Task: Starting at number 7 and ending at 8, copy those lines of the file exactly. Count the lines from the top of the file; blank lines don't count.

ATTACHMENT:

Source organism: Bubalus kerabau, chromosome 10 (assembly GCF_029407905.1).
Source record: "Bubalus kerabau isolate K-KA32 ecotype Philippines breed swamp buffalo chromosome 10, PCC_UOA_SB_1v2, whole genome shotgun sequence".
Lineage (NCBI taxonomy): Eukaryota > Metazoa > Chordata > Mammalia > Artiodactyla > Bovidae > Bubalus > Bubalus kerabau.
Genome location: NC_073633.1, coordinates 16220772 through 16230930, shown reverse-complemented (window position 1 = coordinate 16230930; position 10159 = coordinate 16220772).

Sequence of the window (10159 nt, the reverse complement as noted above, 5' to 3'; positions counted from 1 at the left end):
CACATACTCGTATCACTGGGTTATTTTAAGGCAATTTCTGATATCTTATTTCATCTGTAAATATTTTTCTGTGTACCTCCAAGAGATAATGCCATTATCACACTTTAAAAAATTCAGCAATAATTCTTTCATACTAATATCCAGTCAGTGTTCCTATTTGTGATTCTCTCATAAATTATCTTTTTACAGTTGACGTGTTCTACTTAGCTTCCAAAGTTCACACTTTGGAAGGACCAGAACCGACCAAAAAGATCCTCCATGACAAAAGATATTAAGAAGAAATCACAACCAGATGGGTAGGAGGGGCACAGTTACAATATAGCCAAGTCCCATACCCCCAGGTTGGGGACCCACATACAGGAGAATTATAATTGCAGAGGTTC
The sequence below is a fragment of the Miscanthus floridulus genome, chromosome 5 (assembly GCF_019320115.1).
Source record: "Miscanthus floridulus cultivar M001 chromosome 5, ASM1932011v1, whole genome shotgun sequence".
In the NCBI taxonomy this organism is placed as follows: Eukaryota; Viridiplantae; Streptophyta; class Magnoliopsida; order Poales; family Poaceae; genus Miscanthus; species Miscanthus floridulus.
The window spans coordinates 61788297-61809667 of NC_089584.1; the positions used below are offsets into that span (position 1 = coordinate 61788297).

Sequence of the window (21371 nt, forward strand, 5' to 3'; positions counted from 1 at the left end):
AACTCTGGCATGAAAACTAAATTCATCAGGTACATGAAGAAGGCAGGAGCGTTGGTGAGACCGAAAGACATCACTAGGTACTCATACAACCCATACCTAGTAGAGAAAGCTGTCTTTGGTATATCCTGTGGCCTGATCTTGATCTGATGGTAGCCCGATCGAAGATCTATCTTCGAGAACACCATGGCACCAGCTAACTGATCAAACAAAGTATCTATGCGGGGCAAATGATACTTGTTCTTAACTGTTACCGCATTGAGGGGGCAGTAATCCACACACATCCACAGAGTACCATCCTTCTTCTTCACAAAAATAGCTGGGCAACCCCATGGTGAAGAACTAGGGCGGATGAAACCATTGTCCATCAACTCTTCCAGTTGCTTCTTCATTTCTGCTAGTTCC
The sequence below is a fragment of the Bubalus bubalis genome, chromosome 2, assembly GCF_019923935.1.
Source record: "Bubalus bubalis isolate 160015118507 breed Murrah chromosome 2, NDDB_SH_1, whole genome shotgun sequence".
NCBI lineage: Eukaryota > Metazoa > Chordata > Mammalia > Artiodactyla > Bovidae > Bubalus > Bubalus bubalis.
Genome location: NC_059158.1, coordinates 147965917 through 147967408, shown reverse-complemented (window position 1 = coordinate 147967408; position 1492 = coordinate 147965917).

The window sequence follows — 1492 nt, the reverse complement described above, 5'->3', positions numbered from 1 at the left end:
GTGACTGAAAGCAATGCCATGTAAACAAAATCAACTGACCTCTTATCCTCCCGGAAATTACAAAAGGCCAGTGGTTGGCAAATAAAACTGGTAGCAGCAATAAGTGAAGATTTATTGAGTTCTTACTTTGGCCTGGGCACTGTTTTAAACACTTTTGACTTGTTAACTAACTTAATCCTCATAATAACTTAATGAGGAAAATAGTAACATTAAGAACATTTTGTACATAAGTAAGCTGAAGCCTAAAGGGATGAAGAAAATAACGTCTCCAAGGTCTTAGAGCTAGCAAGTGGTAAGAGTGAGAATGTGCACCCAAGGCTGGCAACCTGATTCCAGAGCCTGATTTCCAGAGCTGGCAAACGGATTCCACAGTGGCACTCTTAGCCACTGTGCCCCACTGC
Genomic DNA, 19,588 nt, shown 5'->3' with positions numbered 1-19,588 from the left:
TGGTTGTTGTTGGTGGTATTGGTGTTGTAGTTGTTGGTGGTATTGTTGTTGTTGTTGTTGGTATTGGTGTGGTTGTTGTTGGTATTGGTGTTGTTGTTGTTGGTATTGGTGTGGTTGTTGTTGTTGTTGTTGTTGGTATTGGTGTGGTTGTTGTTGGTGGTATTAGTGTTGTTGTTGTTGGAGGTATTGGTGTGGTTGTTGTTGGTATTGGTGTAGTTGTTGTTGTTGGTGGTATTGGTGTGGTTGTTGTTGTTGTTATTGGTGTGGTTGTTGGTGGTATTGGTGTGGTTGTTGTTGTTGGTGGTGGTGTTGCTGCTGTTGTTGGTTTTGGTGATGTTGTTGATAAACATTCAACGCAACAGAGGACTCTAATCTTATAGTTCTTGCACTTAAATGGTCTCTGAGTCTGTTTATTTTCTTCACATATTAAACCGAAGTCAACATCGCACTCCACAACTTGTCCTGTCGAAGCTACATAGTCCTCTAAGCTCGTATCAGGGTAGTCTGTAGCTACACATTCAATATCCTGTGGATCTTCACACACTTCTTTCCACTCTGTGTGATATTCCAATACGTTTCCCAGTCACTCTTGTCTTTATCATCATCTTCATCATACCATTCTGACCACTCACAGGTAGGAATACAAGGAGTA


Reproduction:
The sequence below is a fragment of the Miscanthus floridulus genome, chromosome 5 (assembly GCF_019320115.1).
Source record: "Miscanthus floridulus cultivar M001 chromosome 5, ASM1932011v1, whole genome shotgun sequence".